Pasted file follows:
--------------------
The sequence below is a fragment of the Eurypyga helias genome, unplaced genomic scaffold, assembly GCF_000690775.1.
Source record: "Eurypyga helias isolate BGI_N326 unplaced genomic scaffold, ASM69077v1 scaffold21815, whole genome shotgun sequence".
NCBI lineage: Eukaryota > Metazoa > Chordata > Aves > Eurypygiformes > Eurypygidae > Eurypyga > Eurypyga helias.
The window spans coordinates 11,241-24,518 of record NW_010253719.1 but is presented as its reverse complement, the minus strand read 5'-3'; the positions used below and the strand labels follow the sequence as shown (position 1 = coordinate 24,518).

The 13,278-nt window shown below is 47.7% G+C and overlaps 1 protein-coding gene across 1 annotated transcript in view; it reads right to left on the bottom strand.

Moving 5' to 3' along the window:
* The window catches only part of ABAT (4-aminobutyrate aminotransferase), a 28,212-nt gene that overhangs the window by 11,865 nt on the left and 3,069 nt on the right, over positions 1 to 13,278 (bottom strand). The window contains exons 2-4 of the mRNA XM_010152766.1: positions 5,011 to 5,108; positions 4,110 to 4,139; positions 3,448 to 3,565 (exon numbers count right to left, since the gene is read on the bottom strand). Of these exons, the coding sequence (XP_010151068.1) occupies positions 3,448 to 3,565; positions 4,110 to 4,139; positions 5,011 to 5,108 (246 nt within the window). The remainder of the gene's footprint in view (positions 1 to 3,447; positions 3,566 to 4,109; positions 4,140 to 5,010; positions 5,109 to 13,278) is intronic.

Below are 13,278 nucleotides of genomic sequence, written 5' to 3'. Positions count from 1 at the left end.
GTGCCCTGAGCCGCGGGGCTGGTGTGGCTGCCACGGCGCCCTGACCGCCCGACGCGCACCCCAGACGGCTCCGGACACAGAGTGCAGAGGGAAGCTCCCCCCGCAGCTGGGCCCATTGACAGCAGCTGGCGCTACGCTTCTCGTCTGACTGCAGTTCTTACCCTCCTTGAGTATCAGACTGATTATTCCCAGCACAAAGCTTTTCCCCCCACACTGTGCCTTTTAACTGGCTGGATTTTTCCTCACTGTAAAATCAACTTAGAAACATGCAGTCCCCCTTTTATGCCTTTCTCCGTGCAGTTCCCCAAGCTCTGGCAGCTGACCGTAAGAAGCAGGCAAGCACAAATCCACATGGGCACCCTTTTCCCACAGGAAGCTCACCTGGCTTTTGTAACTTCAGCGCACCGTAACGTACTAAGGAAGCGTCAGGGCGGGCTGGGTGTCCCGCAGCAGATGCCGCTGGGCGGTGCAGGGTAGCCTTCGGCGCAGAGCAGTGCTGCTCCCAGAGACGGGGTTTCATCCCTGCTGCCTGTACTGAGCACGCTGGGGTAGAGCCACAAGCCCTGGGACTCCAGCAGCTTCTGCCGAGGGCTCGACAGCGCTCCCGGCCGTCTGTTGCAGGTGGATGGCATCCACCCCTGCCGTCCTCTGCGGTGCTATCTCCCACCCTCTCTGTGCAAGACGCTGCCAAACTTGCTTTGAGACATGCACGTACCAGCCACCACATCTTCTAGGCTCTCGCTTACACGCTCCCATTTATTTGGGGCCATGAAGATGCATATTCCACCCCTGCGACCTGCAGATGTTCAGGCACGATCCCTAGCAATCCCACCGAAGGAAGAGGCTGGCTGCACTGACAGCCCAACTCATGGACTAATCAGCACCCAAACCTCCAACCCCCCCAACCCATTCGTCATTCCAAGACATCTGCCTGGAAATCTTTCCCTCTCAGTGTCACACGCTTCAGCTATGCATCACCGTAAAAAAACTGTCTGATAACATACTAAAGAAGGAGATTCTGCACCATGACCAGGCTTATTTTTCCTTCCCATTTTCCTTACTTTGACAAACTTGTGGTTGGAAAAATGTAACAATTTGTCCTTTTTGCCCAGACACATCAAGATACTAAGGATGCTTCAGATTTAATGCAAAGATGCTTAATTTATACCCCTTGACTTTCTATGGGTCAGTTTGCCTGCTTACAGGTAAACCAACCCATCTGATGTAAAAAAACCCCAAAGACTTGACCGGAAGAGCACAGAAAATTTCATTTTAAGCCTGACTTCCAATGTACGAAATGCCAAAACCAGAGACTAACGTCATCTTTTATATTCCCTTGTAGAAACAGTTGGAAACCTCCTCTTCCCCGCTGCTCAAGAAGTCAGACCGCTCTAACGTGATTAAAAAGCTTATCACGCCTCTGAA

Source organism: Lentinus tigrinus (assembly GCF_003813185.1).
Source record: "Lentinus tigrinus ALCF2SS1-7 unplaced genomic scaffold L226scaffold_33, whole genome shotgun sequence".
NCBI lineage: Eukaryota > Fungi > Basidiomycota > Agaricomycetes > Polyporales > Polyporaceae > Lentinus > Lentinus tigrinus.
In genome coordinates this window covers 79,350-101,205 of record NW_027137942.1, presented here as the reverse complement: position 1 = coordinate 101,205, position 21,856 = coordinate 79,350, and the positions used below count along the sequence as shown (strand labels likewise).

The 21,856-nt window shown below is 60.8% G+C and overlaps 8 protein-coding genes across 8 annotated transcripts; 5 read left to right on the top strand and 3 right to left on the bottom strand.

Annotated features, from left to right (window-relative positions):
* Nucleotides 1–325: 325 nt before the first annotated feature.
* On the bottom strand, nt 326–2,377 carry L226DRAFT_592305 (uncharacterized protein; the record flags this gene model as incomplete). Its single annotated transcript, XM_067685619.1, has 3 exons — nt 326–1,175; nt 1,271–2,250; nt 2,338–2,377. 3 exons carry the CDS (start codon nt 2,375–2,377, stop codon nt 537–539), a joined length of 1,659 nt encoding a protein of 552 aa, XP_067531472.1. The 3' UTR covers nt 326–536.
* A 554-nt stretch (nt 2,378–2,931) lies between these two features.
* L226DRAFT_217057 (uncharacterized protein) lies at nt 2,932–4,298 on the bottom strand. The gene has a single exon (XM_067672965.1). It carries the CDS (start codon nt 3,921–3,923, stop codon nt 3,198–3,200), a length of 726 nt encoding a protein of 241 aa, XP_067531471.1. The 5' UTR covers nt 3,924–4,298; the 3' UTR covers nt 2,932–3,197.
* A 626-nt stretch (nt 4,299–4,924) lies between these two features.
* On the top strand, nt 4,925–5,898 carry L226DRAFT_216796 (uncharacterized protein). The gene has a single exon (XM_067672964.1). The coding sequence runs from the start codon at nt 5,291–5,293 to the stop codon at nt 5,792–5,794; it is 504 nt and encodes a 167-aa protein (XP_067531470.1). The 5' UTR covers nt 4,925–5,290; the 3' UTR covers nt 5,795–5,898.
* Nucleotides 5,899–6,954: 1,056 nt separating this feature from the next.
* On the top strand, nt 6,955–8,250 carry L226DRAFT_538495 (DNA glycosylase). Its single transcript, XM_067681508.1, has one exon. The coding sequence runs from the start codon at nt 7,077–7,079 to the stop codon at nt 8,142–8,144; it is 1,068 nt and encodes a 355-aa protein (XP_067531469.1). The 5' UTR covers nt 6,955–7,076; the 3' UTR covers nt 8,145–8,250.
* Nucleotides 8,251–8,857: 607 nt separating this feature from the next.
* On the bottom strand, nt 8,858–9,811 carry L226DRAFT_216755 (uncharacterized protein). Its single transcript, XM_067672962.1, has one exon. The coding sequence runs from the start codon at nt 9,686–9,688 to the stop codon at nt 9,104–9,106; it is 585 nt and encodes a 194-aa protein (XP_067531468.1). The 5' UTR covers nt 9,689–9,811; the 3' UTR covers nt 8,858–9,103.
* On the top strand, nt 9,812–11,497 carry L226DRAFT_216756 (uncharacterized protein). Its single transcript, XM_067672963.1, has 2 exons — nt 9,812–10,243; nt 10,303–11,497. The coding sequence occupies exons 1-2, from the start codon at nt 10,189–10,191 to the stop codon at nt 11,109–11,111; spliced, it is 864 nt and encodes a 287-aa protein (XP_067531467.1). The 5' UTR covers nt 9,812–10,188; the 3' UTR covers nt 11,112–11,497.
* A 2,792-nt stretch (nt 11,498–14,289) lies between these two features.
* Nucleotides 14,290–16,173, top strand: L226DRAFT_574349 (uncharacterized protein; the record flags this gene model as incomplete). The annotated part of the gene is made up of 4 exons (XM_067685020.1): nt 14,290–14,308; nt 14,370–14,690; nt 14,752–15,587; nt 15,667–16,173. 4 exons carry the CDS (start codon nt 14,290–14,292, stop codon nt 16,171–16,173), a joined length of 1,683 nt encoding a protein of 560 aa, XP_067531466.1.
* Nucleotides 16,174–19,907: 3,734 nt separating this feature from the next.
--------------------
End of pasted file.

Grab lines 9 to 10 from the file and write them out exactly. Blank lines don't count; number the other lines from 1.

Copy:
GTGCCCTGAGCCGCGGGGCTGGTGTGGCTGCCACGGCGCCCTGACCGCCCGACGCGCACCCCAGACGGCTCCGGACACAGAGTGCAGAGGGAAGCTCCCCCCGCAGCTGGGCCCATTGACAGCAGCTGGCGCTACGCTTCTCGTCTGACTGCAGTTCTTACCCTCCTTGAGTATCAGACTGATTATTCCCAGCACAAAGCTTTTCCCCCCACACTGTGCCTTTTAACTGGCTGGATTTTTCCTCACTGTAAAATCAACTTAGAAACATGCAGTCCCCCTTTTATGCCTTTCTCCGTGCAGTTCCCCAAGCTCTGGCAGCTGACCGTAAGAAGCAGGCAAGCACAAATCCACATGGGCACCCTTTTCCCACAGGAAGCTCACCTGGCTTTTGTAACTTCAGCGCACCGTAACGTACTAAGGAAGCGTCAGGGCGGGCTGGGTGTCCCGCAGCAGATGCCGCTGGGCGGTGCAGGGTAGCCTTCGGCGCAGAGCAGTGCTGCTCCCAGAGACGGGGTTTCATCCCTGCTGCCTGTACTGAGCACGCTGGGGTAGAGCCACAAGCCCTGGGACTCCAGCAGCTTCTGCCGAGGGCTCGACAGCGCTCCCGGCCGTCTGTTGCAGGTGGATGGCATCCACCCCTGCCGTCCTCTGCGGTGCTATCTCCCACCCTCTCTGTGCAAGACGCTGCCAAACTTGCTTTGAGACATGCACGTACCAGCCACCACATCTTCTAGGCTCTCGCTTACACGCTCCCATTTATTTGGGGCCATGAAGATGCATATTCCACCCCTGCGACCTGCAGATGTTCAGGCACGATCCCTAGCAATCCCACCGAAGGAAGAGGCTGGCTGCACTGACAGCCCAACTCATGGACTAATCAGCACCCAAACCTCCAACCCCCCCAACCCATTCGTCATTCCAAGACATCTGCCTGGAAATCTTTCCCTCTCAGTGTCACACGCTTCAGCTATGCATCACCGTAAAAAAACTGTCTGATAACATACTAAAGAAGGAGATTCTGCACCATGACCAGGCTTATTTTTCCTTCCCATTTTCCTTACTTTGACAAACTTGTGGTTGGAAAAATGTAACAATTTGTCCTTTTTGCCCAGACACATCAAGATACTAAGGATGCTTCAGATTTAATGCAAAGATGCTTAATTTATACCCCTTGACTTTCTATGGGTCAGTTTGCCTGCTTACAGGTAAACCAACCCATCTGATGTAAAAAAACCCCAAAGACTTGACCGGAAGAGCACAGAAAATTTCATTTTAAGCCTGACTTCCAATGTACGAAATGCCAAAACCAGAGACTAACGTCATCTTTTATATTCCCTTGTAGAAACAGTTGGAAACCTCCTCTTCCCCGCTGCTCAAGAAGTCAGACCGCTCTAACGTGATTAAAAAGCTTATCACGCCTCTGAA

Source organism: Lentinus tigrinus (assembly GCF_003813185.1).